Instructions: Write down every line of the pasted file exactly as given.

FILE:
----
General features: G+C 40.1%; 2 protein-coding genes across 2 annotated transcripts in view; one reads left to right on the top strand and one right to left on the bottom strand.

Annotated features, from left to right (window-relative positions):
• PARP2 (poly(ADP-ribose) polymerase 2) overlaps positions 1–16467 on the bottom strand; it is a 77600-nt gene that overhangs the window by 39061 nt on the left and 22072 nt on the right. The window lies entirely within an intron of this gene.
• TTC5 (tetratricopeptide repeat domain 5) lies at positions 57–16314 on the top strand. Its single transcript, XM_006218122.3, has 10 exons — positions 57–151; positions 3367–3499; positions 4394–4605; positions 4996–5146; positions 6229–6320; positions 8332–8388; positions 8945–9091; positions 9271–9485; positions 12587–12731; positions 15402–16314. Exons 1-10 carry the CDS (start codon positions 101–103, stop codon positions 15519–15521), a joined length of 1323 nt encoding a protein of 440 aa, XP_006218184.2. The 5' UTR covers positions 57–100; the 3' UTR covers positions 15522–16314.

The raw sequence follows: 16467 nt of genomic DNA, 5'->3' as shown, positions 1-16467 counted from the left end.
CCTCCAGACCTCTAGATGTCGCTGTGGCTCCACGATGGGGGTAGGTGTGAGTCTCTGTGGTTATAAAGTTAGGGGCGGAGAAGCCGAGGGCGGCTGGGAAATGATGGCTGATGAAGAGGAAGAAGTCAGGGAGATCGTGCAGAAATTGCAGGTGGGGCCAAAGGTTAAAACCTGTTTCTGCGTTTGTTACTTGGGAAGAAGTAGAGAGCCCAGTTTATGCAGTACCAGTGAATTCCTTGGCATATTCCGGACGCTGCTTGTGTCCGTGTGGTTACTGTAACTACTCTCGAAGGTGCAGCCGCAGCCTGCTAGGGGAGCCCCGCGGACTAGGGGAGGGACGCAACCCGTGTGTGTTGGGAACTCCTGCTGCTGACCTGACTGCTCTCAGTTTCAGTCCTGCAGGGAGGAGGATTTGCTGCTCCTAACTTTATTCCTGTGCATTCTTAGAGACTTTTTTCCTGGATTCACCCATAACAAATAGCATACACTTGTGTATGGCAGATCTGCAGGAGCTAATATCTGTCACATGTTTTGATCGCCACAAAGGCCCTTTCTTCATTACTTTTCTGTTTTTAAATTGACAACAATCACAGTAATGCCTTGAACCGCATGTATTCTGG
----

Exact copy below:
General features: G+C 40.1%; 2 protein-coding genes across 2 annotated transcripts in view; one reads left to right on the top strand and one right to left on the bottom strand.

Annotated features, from left to right (window-relative positions):
• PARP2 (poly(ADP-ribose) polymerase 2) overlaps positions 1–16467 on the bottom strand; it is a 77600-nt gene that overhangs the window by 39061 nt on the left and 22072 nt on the right. The window lies entirely within an intron of this gene.
• TTC5 (tetratricopeptide repeat domain 5) lies at positions 57–16314 on the top strand. Its single transcript, XM_006218122.3, has 10 exons — positions 57–151; positions 3367–3499; positions 4394–4605; positions 4996–5146; positions 6229–6320; positions 8332–8388; positions 8945–9091; positions 9271–9485; positions 12587–12731; positions 15402–16314. Exons 1-10 carry the CDS (start codon positions 101–103, stop codon positions 15519–15521), a joined length of 1323 nt encoding a protein of 440 aa, XP_006218184.2. The 5' UTR covers positions 57–100; the 3' UTR covers positions 15522–16314.

The raw sequence follows: 16467 nt of genomic DNA, 5'->3' as shown, positions 1-16467 counted from the left end.
CCTCCAGACCTCTAGATGTCGCTGTGGCTCCACGATGGGGGTAGGTGTGAGTCTCTGTGGTTATAAAGTTAGGGGCGGAGAAGCCGAGGGCGGCTGGGAAATGATGGCTGATGAAGAGGAAGAAGTCAGGGAGATCGTGCAGAAATTGCAGGTGGGGCCAAAGGTTAAAACCTGTTTCTGCGTTTGTTACTTGGGAAGAAGTAGAGAGCCCAGTTTATGCAGTACCAGTGAATTCCTTGGCATATTCCGGACGCTGCTTGTGTCCGTGTGGTTACTGTAACTACTCTCGAAGGTGCAGCCGCAGCCTGCTAGGGGAGCCCCGCGGACTAGGGGAGGGACGCAACCCGTGTGTGTTGGGAACTCCTGCTGCTGACCTGACTGCTCTCAGTTTCAGTCCTGCAGGGAGGAGGATTTGCTGCTCCTAACTTTATTCCTGTGCATTCTTAGAGACTTTTTTCCTGGATTCACCCATAACAAATAGCATACACTTGTGTATGGCAGATCTGCAGGAGCTAATATCTGTCACATGTTTTGATCGCCACAAAGGCCCTTTCTTCATTACTTTTCTGTTTTTAAATTGACAACAATCACAGTAATGCCTTGAACCGCATGTATTCTGG